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Charles McLaren, 1st Baron Aberconway

Charles Benjamin Bright McLaren, 1st Baron Aberconway, PC, QC, JP (12 May 1850 – 23 January 1934), known as Sir Charles McLaren, 1st Baronet, between 1902 and 1911, was a Scottish jurist and Liberal Party politician. He was a landowner and industrialist.

The Lord Aberconway

Member of Parliament
for Bosworth
In office
4 July 1892 – 3 December 1910
Preceded byJames Ellis
Succeeded byHenry McLaren
Member of Parliament
for Stafford
In office
3 April 1880 – 24 November 1885
Succeeded byThomas Salt
Personal details
Charles Benjamin
Bright McLaren

(1850-05-12)12 May 1850
Edinburgh, Scotland
Died23 January 1934(1934-01-23) (aged 83)
London, England
Political partyLiberal
Laura Elizabeth Pochin
(m. 1877; died 1933)
ParentsDuncan McLaren
Priscilla Bright

Early life and educationEdit

Born in Edinburgh, McLaren was the son of the politician Duncan McLaren. The latter's third wife, his mother Priscilla, was the daughter of Jacob Bright and the sister of the Liberal statesman John Bright and temperance activist Margaret Bright Lucas. His full siblings included the Liberal MP Walter McLaren and the philanthropist Helen Priscilla McLaren, wife of Italian dietitian Andrea Rabagliati. Among McLaren's half-siblings were the judge John McLaren from his father's first marriage and the doctor Agnes McLaren from his father's second marriage.

McLaren was educated at Grove House School and studied then at the University of Heidelberg as well as the University of Bonn.[1] He finally graduated from the University of Edinburgh first class honours with a Master of Arts.

Political careerEdit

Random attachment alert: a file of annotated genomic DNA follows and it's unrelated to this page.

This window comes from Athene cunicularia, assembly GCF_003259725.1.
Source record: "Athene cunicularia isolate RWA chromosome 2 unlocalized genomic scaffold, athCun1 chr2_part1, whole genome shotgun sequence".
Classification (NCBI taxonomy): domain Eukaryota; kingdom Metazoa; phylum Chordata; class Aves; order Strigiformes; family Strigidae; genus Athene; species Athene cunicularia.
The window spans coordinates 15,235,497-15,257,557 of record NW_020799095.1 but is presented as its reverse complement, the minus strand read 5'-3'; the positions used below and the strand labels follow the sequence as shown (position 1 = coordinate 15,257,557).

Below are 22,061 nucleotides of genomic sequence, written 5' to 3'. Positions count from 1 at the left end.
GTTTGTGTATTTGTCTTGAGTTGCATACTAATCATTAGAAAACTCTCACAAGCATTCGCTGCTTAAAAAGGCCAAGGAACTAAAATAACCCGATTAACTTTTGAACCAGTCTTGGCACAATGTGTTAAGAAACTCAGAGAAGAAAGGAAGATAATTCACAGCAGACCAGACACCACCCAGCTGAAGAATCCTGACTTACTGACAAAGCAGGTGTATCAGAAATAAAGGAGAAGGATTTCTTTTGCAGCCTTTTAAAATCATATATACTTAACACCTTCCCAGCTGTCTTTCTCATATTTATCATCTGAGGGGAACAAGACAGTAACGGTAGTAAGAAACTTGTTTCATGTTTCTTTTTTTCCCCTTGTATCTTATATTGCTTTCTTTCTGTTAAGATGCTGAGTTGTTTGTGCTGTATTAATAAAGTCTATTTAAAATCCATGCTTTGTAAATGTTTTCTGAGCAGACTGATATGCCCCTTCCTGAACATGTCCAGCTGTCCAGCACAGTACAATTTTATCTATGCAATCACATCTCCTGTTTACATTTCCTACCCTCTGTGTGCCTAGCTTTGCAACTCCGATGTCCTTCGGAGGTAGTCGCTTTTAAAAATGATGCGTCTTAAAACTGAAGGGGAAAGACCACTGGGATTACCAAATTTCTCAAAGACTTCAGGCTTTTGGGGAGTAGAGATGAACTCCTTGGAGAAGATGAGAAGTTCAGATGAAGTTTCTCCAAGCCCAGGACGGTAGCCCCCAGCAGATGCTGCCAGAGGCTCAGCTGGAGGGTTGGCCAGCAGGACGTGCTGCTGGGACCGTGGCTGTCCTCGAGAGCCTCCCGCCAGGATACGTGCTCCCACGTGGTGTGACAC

Charles McLaren c.1895
Bodnant House - owned by the family

McLaren began his career in journalism, but turned to the law and in 1874, he was admitted to Lincoln's Inn as a barrister. In 1880, he was elected to the House of Commons as Member of Parliament (MP) for Stafford; he served that constituency until 1886. In 1892, he returned to the Commons as MP for Bosworth, which he represented until 1910.

McLaren's political career advanced during his second term, and in 1897 he was appointed a Queen's Counsel.[2] It was announced that he would receive a baronetcy in the 1902 Coronation Honours list published on 26 June 1902 for the (subsequently postponed) coronation of King Edward VII,[3] and on 24 July 1902 he was created a Baronet, of Bodnant, in the County of Denbigh.[4] He was sworn of the Privy Council in 1908, and held the office of Justice of the Peace in Middlesex, Flint, Denbighshire, and Surrey. In 1911, a year after he had left the Commons (his son replaced him), he was raised to the Peerage of the United Kingdom with the title Baron Aberconway, of Bodnant, in the County of Denbigh.

McLaren was decorated with the 3rd class of the Japanese Order of the Sacred Treasure and received the Serbian Order of Takova. He was awarded a Commander of the Greek Order of the Redeemer.

Career in industryEdit

His father-in-law, a noted industrialist, died in 1895, and McLaren became increasingly involved in the management of the companies inherited from him. He would become chairman of the Tredegar Iron and Coal Company and the British Iron Trade Association.[1] McLaren chaired also the London-based Metropolitan Railway Company and the shipbuilding firm John Brown & Company.[1]


On 6 March 1877, McLaren married Laura, the daughter of the chemist Henry Davis Pochin and suffragist Agnes Heap, in Westminster; the couple had four children. He and his wife were neighbours and friends of James McNeill Whistler, owning several of his works.[5]

Laura died in 1933 and McLaren survived her until the following year. On his death in 1934, in Belgrave Square in London, the barony and baronetcy passed to his eldest son, Henry. His second son Francis sat also in the Parliament of the United Kingdom, however was killed during the First World War in his father's lifetime. The older daughter Florence was a socialite as well as activist and married the journalist Sir Henry Norman, 1st Baronet. Her younger sister Elsie was the wife of Sir Edward Johnson-Ferguson, 2nd Baronet.


  1. ^ a b c Dod (1915), p. 39
  2. ^ "No. 26856". The London Gazette. 25 May 1897. p. 2928.
  3. ^ "The Coronation Honours". The Times (36804). London. 26 June 1902. p. 5.
  4. ^ "No. 27457". The London Gazette. 25 July 1902. p. 4738.
  5. ^ "Charles Benjamin Bright McLaren, 1850-1934". University of Glasgow. Retrieved 10 January 2010.


External linksEdit